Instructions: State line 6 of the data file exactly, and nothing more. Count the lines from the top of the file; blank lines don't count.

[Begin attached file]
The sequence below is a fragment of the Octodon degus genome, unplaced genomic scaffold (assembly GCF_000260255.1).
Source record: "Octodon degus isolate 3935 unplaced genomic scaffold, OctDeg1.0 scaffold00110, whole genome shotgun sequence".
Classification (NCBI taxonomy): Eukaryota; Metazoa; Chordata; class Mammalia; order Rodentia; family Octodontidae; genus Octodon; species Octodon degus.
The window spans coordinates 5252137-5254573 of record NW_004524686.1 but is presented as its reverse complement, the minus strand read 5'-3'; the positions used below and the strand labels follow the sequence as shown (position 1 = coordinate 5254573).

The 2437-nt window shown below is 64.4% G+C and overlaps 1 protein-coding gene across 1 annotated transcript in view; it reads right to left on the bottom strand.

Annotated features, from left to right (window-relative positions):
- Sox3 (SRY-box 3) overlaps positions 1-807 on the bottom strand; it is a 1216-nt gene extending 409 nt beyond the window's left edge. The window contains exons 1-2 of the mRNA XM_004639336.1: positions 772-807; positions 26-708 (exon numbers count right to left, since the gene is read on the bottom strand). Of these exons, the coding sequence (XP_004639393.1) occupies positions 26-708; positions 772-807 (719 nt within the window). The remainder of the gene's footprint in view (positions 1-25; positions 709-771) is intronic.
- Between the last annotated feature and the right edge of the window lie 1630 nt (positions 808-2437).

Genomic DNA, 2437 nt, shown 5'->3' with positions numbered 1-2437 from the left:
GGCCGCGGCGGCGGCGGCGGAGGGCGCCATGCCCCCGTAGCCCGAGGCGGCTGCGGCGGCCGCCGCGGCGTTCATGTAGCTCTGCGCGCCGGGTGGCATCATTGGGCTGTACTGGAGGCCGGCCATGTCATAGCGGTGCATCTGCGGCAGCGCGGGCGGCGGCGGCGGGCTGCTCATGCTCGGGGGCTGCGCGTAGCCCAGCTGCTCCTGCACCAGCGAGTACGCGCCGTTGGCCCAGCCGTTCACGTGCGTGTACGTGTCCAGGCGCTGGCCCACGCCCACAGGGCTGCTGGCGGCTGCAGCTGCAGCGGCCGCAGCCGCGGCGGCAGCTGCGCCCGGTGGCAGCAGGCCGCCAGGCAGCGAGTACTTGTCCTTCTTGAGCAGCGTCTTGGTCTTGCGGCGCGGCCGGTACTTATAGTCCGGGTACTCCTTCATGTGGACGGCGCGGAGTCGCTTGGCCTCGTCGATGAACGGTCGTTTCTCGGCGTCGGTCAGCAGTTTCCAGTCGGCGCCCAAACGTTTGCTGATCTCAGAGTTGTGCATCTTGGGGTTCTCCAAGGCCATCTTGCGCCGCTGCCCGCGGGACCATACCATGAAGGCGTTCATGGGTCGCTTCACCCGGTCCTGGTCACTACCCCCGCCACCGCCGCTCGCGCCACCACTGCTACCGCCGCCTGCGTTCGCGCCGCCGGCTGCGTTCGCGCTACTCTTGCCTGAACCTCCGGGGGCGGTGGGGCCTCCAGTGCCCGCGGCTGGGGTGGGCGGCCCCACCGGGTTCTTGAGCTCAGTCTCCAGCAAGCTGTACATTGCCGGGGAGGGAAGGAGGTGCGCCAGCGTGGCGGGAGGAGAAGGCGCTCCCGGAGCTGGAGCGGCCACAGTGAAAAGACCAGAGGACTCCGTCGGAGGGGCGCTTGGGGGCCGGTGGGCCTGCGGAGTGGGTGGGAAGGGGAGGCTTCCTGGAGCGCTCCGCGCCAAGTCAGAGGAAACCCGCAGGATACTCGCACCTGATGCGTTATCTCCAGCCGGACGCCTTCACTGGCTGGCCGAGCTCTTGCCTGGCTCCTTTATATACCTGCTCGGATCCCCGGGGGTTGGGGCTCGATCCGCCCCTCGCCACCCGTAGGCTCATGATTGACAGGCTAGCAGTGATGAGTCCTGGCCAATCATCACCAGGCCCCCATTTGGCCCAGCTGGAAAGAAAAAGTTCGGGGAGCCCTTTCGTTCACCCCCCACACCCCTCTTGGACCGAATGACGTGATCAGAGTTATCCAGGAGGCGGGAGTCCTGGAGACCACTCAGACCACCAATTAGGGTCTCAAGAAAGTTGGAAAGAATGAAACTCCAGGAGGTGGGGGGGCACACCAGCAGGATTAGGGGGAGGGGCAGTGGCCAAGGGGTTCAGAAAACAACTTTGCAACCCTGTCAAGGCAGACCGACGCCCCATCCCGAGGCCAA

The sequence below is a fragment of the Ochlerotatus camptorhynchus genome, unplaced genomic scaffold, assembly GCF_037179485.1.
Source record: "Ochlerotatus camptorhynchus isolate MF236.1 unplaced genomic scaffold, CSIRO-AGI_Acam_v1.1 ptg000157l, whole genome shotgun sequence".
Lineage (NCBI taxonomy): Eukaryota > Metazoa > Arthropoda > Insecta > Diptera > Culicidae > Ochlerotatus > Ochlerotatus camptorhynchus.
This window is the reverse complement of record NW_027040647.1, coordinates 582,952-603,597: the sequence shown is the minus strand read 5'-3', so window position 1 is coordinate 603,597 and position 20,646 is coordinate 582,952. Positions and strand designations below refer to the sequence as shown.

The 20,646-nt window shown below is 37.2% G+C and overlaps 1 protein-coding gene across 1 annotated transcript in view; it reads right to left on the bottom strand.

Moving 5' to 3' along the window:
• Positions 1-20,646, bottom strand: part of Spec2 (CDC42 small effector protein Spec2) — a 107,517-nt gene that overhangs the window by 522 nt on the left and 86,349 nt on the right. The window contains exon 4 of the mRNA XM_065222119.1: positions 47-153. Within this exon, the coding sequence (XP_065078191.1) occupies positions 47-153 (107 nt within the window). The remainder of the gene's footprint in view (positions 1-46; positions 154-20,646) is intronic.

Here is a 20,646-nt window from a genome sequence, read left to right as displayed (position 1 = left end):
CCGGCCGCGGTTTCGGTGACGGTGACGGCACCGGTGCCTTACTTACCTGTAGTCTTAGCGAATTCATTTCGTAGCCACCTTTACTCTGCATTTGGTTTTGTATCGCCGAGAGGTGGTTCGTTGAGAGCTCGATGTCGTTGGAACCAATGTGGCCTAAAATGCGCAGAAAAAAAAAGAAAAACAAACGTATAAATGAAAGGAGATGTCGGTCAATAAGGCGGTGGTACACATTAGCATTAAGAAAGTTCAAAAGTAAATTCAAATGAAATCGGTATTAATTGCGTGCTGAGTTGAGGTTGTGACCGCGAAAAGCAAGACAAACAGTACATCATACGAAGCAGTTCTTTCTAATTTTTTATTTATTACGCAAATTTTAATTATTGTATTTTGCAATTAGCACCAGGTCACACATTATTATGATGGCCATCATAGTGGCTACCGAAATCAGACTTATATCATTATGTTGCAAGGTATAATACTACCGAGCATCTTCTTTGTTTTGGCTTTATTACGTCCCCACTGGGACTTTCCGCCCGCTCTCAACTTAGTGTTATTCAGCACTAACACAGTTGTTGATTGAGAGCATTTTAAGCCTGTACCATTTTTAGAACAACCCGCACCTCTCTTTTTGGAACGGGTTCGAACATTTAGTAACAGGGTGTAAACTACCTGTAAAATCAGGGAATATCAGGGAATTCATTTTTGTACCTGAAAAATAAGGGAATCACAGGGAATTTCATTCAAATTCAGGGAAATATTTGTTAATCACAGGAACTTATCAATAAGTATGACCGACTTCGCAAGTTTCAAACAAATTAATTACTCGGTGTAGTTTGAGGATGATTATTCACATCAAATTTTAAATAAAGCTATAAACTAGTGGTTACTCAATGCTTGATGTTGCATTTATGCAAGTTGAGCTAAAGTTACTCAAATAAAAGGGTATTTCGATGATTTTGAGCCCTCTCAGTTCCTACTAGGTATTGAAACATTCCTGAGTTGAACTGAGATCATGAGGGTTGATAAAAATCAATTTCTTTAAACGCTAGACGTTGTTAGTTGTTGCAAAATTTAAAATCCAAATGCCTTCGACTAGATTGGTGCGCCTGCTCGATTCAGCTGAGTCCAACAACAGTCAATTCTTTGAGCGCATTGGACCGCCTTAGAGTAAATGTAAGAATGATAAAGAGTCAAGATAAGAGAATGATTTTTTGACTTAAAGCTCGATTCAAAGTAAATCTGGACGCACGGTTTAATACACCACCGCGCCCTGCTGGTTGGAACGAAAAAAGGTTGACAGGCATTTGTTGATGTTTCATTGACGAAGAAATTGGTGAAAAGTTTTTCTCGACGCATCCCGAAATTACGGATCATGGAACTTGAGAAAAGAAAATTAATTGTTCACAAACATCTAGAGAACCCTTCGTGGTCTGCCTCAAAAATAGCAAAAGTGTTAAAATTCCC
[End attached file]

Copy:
Annotated features, from left to right (window-relative positions):